Any retail store relies on a constant supply of new inventory to sell to customers, but grocery stores face special challenges when it comes to consumer demand. As food suppliers, they rely on a steady stream of deliveries to ensure that the food they carry is fresh. Any interruption in the system can leave shelves empty and customers fleeing to other suppliers after a storm. Attorney Bill Voss explains how grocery store owners often have less wind damage coverage than they need, and why they face challenges in collecting payment after wind storms.
Will Your Wind Damage Coverage Be Enough to Restore Your Supermarket?
Any damage to a grocery store can cause immeasurable losses to inventory, customers, reputation, and profits. Commercial insurance is often the only way stores are able to make necessary repairs and continue to do business after a major storm. However, there are many limitations on wind damage coverage that can greatly affect the amount of your compensation.
For example, many owners have filed claims only to discover that their wind damage policies did not cover the full cost of:
- Food spoilage. When downed electrical lines leave stores without power, a great deal of inventory is at risk of becoming inedible. Perishable items such as fresh produce and food that requires refrigeration or freezing will immediately start to lose freshness, and will often need to be thrown out to avoid risk to customers. Food items may become wet or moldy as freezers and refrigerators climb to room temperature, causing flooding inside the store. To make matters worse, employees will not be able to restock empty refrigerated cases and freezers until power is restored and containers have once again reached optimal cold temperatures. Food spoilage insurance can protect against these losses, although it is often an optional add-on form of coverage to protect a business against this type of risk.
- Electricity losses. The loss of power to the building doesn’t just cause the loss of inventory, it can also make it impossible for stores to generate income. If scanners, computers, and credit card machines are all inoperable, stores cannot sell anything to the public even if customers are desperate for supplies. If door locks, overhead lighting, and shoplifting detectors are not functional, stores are at an increased risk of looting while they are closed for repairs.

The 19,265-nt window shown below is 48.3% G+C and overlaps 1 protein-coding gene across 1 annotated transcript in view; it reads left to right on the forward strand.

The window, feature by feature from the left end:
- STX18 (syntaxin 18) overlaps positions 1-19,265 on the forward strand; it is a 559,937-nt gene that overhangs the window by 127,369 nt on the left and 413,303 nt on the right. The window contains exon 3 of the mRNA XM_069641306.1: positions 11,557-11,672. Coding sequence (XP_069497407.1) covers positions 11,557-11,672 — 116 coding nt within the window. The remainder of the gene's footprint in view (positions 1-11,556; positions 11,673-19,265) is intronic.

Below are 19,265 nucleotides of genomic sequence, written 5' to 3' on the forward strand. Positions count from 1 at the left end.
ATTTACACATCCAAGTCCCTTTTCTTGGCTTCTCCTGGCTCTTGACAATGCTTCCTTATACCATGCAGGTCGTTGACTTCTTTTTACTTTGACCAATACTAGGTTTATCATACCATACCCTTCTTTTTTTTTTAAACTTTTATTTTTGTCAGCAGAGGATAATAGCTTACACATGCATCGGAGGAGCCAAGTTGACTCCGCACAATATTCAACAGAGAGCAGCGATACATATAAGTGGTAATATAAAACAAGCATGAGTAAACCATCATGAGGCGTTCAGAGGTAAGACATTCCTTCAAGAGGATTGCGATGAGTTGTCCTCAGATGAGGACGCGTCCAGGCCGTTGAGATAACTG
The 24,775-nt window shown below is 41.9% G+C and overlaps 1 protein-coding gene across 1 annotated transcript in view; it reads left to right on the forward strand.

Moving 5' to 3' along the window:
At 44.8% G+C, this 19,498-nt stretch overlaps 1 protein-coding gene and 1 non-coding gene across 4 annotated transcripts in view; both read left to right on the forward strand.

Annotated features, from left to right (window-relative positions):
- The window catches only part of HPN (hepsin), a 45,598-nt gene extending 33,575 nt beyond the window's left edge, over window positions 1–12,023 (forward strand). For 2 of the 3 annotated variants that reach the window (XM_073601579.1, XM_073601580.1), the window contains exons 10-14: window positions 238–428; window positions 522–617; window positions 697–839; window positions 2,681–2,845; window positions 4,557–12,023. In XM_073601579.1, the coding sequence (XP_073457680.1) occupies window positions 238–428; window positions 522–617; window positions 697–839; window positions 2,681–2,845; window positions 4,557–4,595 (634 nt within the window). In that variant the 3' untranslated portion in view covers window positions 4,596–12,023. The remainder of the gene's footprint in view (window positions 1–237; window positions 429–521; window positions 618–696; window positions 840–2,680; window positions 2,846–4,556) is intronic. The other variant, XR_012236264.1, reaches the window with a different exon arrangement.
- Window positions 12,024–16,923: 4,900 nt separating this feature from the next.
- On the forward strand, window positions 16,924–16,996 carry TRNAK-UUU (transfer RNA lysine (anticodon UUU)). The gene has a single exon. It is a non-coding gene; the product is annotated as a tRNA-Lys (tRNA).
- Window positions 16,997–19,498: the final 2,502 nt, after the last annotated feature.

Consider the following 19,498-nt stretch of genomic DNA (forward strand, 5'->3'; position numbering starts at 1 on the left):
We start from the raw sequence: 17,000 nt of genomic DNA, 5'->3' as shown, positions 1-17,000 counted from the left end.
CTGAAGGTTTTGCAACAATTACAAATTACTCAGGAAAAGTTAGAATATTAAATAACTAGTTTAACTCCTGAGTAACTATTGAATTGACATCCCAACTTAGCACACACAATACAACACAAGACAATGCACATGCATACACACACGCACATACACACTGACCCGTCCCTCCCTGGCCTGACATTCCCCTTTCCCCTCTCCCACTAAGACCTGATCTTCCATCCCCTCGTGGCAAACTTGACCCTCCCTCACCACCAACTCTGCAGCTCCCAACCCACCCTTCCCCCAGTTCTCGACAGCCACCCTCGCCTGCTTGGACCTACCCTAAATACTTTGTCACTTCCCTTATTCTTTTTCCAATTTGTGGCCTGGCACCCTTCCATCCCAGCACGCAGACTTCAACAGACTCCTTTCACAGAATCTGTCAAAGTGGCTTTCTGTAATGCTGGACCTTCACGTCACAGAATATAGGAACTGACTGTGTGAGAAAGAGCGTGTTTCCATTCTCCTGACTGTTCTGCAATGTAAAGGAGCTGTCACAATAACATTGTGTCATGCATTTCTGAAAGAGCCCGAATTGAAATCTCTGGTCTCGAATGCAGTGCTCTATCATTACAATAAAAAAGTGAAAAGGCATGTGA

- Supply chain interruptions. Supermarkets rely on a number of vehicles to get produce from the farm to store shelves. Wind storms may ground planes, close roads, and damage vehicles, causing repercussions long after the storm has ended. Unfortunately, delays in processing and paying out insurance claims leave many grocery store owners without any stock on their shelves for days.
- Outdoor damage. A basic commercial insurance policy will include damage to the building caused by adverse weather events. However, owners should always read their policies carefully to see which events are—and are not—covered. In some cases, “storms” may be covered but “strong winds” are not considered storms unless they include rain or snow. Such exceptions have left owners to pay for ruined outdoor displays, vehicle damage, roof damage, and debris removal on their own.
- Loss of income. Any supermarket located in a disaster-prone area should strongly consider purchasing business interruption coverage and income replacement along with a commercial property insurance policy.
Even when supermarket owners have purchased the necessary wind damage coverage, many insurance carriers will do anything they can to deny, delay, or underpay their claims. This type of business practice has significantly high costs to grocery stores, causing them to suffer additional losses and depleting profits with each passing day.
If you are struggling to collect fair payment from an insurer after a wind storm, we can help you get the payments you deserve for food spoilage, property damage, and business interruption. Simply fill out the form on this page today to contact the Voss Law Firm or order a free copy of our book, Commercial Property Owners Must Read This BEFORE Filing an Insurance Claim.